Supernet block sizes - recommendations?

Vince Fuller <vaf@Valinor.Stanford.EDU> writes:

  > Same here. For large chunks of class C's, we send the end site directly
  > to the NIC.
  > This somewhat defeats the goal of using CIDR to reduce routing table
  > explosion, since if the block comes directly from the NIC, no
  > aggregation can be done by the service provider which connects the site.

Well it depends. If the chunks are large, reasonable aggregation
still happens. No offence to Vince but we should concentrate on the
lower levels of aggregation. That's where it matters most and where
entropy is hopefully going to be less of a factor in the future.

I have discussed this recently with some fairly senior people and
to my big surprise and dismay they really thought the (achievable)
object of the exercise was one supernet route per continent! :slight_smile: :frowning:

Let me explain a little the strategy we recommend here:

  1) Allocate a conservative(!) chunk size as most requestors
           have a tendency to stockpile. So unless they provide
     a good justification, they will be allocated less than

  2) To prevent low level entropy, "reserve" a contiguous chunk
           for the same requestor. Usually this is the same size as
           the chunk allocated. Tell the requestor that they can get
     (part of this) contiguous address space upon presenting
     documentation on how they use the first chunk.
     After about a year we have seen that only a small part comes
     back for more.

  3) We plan to recycle the reserved space after 12-18 months.

If we err very low in the first assignment we will have to open a new
discontiguous chunk for the same organisation. So we have created two
supernet routes instead of one. How big a deal is this if it happens
occasionally? I deem this and acceptable tradeoff between address space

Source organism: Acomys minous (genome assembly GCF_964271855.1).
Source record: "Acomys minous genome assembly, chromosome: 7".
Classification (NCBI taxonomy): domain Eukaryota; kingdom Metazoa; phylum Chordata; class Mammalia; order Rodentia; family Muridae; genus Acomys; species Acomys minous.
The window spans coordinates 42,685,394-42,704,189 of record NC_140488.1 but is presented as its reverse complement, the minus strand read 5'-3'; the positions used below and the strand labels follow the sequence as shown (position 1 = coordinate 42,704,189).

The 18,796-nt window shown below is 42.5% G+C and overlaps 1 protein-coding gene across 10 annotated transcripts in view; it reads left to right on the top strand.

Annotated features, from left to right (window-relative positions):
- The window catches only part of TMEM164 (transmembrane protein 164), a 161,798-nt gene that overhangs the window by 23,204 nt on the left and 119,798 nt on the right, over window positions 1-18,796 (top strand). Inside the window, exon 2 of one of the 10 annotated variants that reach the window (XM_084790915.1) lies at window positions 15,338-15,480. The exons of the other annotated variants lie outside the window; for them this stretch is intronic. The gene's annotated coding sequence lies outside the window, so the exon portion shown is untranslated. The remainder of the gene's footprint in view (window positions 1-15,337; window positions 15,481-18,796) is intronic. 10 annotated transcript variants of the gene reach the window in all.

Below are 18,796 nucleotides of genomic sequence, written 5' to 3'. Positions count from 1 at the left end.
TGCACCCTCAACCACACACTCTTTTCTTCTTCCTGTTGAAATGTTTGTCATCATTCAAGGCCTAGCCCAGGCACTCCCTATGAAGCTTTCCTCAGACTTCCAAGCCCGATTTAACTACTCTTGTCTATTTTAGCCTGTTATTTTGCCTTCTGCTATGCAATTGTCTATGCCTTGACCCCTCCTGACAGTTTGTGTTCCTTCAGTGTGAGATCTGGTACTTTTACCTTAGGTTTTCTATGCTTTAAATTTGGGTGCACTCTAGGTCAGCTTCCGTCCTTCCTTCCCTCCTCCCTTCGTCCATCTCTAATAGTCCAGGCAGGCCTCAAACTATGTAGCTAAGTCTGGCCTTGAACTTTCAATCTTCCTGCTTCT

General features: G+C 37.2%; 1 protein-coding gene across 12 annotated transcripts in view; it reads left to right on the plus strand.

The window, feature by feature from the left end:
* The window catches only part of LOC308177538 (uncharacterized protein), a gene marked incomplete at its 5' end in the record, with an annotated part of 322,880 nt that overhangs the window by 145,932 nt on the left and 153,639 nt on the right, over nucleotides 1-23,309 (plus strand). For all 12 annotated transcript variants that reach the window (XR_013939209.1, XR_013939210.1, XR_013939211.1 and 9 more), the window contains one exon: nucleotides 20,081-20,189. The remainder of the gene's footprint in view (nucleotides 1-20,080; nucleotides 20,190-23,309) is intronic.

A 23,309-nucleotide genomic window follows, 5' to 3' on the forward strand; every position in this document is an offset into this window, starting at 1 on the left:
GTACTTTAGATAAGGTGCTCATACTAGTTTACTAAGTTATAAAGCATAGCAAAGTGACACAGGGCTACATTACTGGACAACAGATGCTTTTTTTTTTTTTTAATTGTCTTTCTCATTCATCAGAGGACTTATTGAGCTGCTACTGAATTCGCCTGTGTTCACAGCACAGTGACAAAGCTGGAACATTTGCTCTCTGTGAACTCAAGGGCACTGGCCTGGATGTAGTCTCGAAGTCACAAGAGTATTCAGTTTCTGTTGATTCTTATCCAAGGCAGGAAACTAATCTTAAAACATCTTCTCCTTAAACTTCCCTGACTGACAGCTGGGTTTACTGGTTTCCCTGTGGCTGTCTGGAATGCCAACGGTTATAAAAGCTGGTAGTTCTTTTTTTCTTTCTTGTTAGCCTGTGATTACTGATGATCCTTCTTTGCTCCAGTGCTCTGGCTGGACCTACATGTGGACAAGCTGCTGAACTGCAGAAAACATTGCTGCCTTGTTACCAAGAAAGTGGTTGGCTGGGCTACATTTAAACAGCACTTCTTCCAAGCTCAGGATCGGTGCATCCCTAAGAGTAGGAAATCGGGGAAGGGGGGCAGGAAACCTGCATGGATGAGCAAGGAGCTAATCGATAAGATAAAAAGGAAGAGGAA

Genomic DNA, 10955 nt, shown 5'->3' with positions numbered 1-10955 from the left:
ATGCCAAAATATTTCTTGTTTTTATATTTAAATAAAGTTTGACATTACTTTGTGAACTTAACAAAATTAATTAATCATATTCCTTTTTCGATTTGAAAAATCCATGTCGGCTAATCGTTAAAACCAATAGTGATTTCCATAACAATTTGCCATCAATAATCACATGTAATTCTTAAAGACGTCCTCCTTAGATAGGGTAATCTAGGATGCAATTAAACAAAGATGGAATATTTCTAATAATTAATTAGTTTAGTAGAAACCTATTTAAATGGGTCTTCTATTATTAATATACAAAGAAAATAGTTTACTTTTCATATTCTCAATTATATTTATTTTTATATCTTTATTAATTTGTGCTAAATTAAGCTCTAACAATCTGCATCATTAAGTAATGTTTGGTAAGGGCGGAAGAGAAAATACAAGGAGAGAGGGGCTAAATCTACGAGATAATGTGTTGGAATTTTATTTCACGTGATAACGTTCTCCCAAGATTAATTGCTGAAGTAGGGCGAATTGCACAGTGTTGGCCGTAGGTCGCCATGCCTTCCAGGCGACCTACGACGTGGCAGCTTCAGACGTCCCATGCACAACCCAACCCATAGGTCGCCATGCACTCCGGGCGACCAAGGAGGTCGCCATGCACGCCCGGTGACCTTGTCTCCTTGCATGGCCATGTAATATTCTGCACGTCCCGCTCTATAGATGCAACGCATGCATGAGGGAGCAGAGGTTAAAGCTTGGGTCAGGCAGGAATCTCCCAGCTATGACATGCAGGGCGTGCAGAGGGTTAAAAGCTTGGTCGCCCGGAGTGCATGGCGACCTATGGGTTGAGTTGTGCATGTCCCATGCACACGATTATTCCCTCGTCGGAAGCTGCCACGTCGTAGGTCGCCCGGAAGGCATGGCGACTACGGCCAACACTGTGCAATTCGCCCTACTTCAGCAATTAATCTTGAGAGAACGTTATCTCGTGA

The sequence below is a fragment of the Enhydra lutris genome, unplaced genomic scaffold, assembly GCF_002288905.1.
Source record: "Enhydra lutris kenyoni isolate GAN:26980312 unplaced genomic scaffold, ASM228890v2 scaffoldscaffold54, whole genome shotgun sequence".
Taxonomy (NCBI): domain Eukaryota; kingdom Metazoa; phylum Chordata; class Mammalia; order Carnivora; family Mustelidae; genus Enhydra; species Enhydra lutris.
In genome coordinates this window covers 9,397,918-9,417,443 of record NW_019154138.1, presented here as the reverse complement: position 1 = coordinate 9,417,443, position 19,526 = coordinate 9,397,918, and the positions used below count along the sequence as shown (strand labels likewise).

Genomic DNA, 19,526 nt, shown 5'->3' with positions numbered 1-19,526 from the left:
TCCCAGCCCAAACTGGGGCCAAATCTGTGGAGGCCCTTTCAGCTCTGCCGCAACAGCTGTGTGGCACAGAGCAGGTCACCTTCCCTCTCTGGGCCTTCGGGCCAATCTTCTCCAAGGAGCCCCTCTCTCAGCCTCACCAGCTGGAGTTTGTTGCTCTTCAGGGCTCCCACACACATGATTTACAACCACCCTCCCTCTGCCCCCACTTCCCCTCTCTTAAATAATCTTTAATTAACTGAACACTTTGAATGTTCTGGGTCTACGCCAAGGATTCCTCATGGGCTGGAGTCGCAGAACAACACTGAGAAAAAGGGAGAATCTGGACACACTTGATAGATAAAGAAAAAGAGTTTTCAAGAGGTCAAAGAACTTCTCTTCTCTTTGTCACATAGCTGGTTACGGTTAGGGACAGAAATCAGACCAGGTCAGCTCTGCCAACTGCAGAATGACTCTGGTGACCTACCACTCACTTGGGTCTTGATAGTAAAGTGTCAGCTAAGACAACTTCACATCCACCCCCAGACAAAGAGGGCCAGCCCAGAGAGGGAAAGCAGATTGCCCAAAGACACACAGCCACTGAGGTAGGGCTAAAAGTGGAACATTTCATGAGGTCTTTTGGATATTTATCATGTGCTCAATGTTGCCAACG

usage and routing table size.

Example: If we get a request for 64 Cs which is not very well
substantiated we will allocate 16 or 32 and reserve the same amount.

And now for something completely different.....

Ways to convince people to let go of a "class" B request:

Take their projected host and subnet numbers. Compute the address space
usage factor and tell them: "Your own projections show that you will use
only x% of the address space you request. By the Internet community's
standards this too wasteful." We regularly get requests that lie in the
low single digits by this standard.

Of course you have to consider the proposed subnetting scheme. If they
propose lots of 8-bit subnets with less than 10 hosts on them, we do
suggest a different subnet size or in extreme cases even subnetting Cs.

Tell them: "A scheme for classless inter-domain routing is coming. This
means classes will no longer be visible soon. So why bother."

Tell them that the procedure for getting Bs takes longer and requires
them to provide more information to justify the request.... and keep
that promise.

Refer really notorious cases to the next higher level Internet Registry.
They have more experience and a much thicker skin. We have been sitting
on some bogus requests for a long time and I expect IANA to just sit on
some indefinitely. This is really convincing and sometimes the only

Hope this helps some of you. Comments welcome.